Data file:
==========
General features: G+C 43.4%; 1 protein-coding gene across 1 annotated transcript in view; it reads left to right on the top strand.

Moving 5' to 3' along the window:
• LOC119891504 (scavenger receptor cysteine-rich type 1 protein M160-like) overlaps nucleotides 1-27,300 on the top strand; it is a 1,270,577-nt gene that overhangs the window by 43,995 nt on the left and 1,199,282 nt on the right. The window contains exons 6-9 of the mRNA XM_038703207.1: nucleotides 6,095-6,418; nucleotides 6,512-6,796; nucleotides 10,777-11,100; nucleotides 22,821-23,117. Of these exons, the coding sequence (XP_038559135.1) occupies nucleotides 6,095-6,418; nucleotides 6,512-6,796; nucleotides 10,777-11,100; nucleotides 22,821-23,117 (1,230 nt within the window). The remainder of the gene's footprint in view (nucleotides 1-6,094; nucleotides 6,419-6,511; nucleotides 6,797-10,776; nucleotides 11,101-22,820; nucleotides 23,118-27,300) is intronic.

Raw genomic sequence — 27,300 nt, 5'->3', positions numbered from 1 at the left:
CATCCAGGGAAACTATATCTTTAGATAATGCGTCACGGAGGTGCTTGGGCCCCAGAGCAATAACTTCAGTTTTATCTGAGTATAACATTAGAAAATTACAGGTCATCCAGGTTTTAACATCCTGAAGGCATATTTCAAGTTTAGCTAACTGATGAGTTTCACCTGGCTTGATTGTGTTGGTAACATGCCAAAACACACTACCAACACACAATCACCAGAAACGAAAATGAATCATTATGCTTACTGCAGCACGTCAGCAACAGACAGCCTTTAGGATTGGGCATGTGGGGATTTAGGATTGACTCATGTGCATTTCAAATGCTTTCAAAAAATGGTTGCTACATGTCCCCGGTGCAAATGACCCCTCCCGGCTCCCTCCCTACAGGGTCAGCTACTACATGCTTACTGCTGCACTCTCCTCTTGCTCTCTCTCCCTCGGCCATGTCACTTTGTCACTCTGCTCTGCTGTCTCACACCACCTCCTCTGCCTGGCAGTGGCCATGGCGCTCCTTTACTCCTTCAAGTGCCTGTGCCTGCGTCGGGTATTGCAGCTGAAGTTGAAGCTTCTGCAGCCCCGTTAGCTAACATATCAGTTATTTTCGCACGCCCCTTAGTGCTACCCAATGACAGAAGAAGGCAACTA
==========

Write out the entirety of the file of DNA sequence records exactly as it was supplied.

General features: G+C 43.4%; 1 protein-coding gene across 1 annotated transcript in view; it reads left to right on the top strand.

Moving 5' to 3' along the window:
• LOC119891504 (scavenger receptor cysteine-rich type 1 protein M160-like) overlaps nucleotides 1-27,300 on the top strand; it is a 1,270,577-nt gene that overhangs the window by 43,995 nt on the left and 1,199,282 nt on the right. The window contains exons 6-9 of the mRNA XM_038703207.1: nucleotides 6,095-6,418; nucleotides 6,512-6,796; nucleotides 10,777-11,100; nucleotides 22,821-23,117. Of these exons, the coding sequence (XP_038559135.1) occupies nucleotides 6,095-6,418; nucleotides 6,512-6,796; nucleotides 10,777-11,100; nucleotides 22,821-23,117 (1,230 nt within the window). The remainder of the gene's footprint in view (nucleotides 1-6,094; nucleotides 6,419-6,511; nucleotides 6,797-10,776; nucleotides 11,101-22,820; nucleotides 23,118-27,300) is intronic.

Raw genomic sequence — 27,300 nt, 5'->3', positions numbered from 1 at the left:
CATCCAGGGAAACTATATCTTTAGATAATGCGTCACGGAGGTGCTTGGGCCCCAGAGCAATAACTTCAGTTTTATCTGAGTATAACATTAGAAAATTACAGGTCATCCAGGTTTTAACATCCTGAAGGCATATTTCAAGTTTAGCTAACTGATGAGTTTCACCTGGCTTGATTGTGTTGGTAACATGCCAAAACACACTACCAACACACAATCACCAGAAACGAAAATGAATCATTATGCTTACTGCAGCACGTCAGCAACAGACAGCCTTTAGGATTGGGCATGTGGGGATTTAGGATTGACTCATGTGCATTTCAAATGCTTTCAAAAAATGGTTGCTACATGTCCCCGGTGCAAATGACCCCTCCCGGCTCCCTCCCTACAGGGTCAGCTACTACATGCTTACTGCTGCACTCTCCTCTTGCTCTCTCTCCCTCGGCCATGTCACTTTGTCACTCTGCTCTGCTGTCTCACACCACCTCCTCTGCCTGGCAGTGGCCATGGCGCTCCTTTACTCCTTCAAGTGCCTGTGCCTGCGTCGGGTATTGCAGCTGAAGTTGAAGCTTCTGCAGCCCCGTTAGCTAACATATCAGTTATTTTCGCACGCCCCTTAGTGCTACCCAATGACAGAAGAAGGCAACTA